How to Turn a Ho-Hum Story Idea into a Brilliant (and Salable) One
The very best story ideas are unique, specific, and targeted to a particular audience.
I say that to our workshop attendees all the time. They nod enthusiastically and write it down. Yet when we go to brainstorm about ideas, those aren’t the sort they come up with — not at first, anyway.
Now, to be fair, they aren’t the sort I come up with at the drop of a hat, either. That’s because the best ideas — the most saleable ones — are those that lie hidden inside the more general (and easier-to-come-by) notions. The trick is to draw them out.
Let me show you what I mean. Take this list of article ideas one budding travel writer suggests. She says:
I’m heading to France in two weeks… driving with a friend through Provence and down to Valencia, Spain. We’re two single women in our 50s and neither of us speaks French or Spanish. Which of these story ideas do you like best?
“Beat the crowds on the Riviera and travel in the fall”
“Best Lunches with a view of the ocean/mountains/etc”
“What’s so special about …each town we visit … “
“Menton, France – They named the town after me, won’t someone buy me a drink!”
“Short reviews on the places we stay.”
“Traveling to Europe and feeling secure”
“Getting ready for the America’s Cup in Valencia”
I should say, first, that this writer is smart to be thinking about more than one article at a time. You maximize your income when you generate multiple stories on a trip.
However, I don’t think she can sell those stories — not in their current state, anyway. Those ideas are all too general and not focused enough on one particular audience.
Yet inside each lies a more unique and specific article — one with a clear benefit for a certain reader — and that’s exactly the kind of story that will appeal to an editor.
Take this one: “What’s so special about …each town we visit …”
The macro idea of focusing on the villages seems sensible. But she’s got to come at it with more focus.
A travelogue that takes me through each village she visits sounds not only long… but hopelessly chronological and too much like, “what I did last summer.”
Instead, I want this writer to bring some judgment to bear on her experiences. Focus on the highlights — and do it in a way that offers some benefit for the reader and appeals to a specific audience.
For a bargain-minded traveler, she could write: “Three French Riviera Villages with Provincial Charm, Authentic Restaurants, and Good-Value Hotels”.
For a shopper, she could write: “Five Small-Village Shopping Finds on the French Riviera”.
How about this article idea she suggested: “Traveling to Europe and feeling secure”
As an editor, I think to myself, “Well, people do want to feel secure when they travel. But what’s this story about, really?”
Recast it to incorporate more benefit for the reader and more specifics, though, and it’s an idea transformed:”Five Smart Precautions to Ensure a Trouble-Free European Trip” or perhaps “Women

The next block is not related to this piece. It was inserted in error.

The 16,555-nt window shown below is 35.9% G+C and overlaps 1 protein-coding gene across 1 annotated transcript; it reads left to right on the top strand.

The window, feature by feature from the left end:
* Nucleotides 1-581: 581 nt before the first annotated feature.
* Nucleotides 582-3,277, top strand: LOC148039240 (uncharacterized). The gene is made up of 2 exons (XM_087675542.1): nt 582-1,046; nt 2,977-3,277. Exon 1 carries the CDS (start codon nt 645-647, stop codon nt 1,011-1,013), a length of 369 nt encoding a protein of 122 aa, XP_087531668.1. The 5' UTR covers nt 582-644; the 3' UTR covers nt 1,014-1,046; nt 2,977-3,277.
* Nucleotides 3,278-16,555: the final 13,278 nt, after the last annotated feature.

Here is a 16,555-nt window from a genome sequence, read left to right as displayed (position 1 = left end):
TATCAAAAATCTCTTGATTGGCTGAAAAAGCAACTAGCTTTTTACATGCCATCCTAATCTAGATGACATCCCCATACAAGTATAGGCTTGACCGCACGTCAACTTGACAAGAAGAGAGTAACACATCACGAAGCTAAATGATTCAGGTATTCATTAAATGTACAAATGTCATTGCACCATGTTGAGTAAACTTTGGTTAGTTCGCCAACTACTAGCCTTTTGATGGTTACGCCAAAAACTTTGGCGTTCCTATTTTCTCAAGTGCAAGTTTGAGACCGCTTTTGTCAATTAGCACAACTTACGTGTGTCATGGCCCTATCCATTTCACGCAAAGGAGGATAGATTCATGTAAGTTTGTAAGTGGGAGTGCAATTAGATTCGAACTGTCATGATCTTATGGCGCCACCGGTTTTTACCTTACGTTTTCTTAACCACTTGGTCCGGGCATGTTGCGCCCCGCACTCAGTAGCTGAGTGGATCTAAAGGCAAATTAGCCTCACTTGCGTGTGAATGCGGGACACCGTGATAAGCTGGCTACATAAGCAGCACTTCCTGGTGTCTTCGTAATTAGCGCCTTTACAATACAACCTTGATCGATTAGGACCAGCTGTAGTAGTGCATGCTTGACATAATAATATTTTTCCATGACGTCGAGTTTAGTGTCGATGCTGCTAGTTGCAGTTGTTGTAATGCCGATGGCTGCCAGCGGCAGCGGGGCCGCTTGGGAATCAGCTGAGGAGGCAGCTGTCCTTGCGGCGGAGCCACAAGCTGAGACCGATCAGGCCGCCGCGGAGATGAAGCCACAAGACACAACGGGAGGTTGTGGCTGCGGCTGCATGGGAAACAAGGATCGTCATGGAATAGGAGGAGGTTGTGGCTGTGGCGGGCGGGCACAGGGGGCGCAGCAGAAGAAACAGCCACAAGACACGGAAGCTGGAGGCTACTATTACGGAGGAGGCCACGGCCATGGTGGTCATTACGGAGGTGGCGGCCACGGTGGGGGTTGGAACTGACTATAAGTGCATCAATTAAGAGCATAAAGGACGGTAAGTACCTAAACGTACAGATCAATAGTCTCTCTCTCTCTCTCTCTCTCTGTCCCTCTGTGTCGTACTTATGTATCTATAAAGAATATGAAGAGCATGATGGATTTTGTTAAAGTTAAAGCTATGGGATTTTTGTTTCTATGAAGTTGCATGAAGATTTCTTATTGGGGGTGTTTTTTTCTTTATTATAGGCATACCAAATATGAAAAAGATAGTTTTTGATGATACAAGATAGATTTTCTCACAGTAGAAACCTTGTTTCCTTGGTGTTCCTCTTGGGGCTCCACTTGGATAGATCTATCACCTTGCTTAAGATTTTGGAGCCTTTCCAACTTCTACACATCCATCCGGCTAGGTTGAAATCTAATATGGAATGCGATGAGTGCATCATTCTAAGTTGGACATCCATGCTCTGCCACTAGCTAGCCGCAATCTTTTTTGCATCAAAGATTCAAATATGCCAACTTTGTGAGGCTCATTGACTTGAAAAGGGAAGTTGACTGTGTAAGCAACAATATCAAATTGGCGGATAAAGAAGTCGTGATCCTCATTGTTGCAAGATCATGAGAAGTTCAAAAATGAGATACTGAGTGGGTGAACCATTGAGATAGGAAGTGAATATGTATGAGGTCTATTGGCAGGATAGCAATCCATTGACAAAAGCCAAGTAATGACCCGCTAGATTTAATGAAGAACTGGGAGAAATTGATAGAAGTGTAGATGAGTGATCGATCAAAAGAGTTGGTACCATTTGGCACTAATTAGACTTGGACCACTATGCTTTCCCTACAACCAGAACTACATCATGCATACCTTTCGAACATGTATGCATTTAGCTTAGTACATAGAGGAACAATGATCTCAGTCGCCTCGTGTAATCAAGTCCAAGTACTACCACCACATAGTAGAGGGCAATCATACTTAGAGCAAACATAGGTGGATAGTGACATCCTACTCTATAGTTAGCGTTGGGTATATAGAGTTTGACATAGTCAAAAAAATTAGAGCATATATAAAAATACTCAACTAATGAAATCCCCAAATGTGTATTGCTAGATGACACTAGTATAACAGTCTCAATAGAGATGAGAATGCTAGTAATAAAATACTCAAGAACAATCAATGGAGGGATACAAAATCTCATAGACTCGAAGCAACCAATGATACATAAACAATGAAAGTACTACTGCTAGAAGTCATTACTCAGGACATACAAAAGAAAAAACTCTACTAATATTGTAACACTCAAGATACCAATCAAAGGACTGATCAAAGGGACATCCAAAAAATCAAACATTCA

Traveling in Europe: Three Tips to Ensure Your Safety and Comfort”.
(Having said that, I want to caution: These “safety” articles could be tricky to sell. That’s because they imply that there’s danger in a certain destination. And if there’s danger, the average traveler is wary of venturing there. And if folks are wary of traveling there, then editors are, in turn, wary of running articles about that place. After all, they want to run articles about destinations where people want to go.
But I do I think a “safety”-related article about a destination at least perceived as somewhat risky probably has its place, particularly if your main idea is something along the lines of: This place, long renowned for its pick-pockets and scams, is, in fact, perfectly pleasant — as long as you take these five smart precautions. )
Let’s look at one more idea our travel writer proposes: “Short reviews on the places we stay”.
Again, there’s nothing wrong with this idea, generally speaking. In fact, short pieces are often easier to sell than longer ones, and readers are always in the market for hotels to try out.
But the key to selling these will be making sure that each one highlights something unique, even extraordinary about the place. This writer won’t have any luck selling an article about “a nice hotel on the French Riviera.”
She’ll need to figure out what one special thing makes a place uniquely different. She needs to create a “position” for each place, some way to highlight what is most striking about it.
For example, she might write one short article on: “An Artist’s Retreat on the French Riviera” or another on:”French Riviera: Small-Village Charm, Small-Village Price, but World-Class Views” or perhaps a third titled:”Coastal France: A Humble Auberge with Extravagant Meals”
In articles like those, you wouldn’t ignore the other aspects of each hotel — you’d still talk about the service and the rooms and the décor and the price — but you’d focus at the outset on that “position” you came up with and then return to it again within the body of each piece.
It’s your job as the writer to help your reader distinguish one hotel (or one anything — restaurant, park, shop, tour, even country) from another. Do a good job of “positioning” each place — using specifics and targeting a certain reader — and an editor will sense, immediately, that you’re writing with authority and judgment.
In other words, he or she will see that you’ve done the hard thinking about your story. You’ll have drawn out the strong, specific idea hiding in the too-general one, and that’s what will sell your articles for you.
[Editor’s Note: Learn more about opportunities to profit from your travels (and even from your own home) in our free online newsletter The Right Way to Travel.]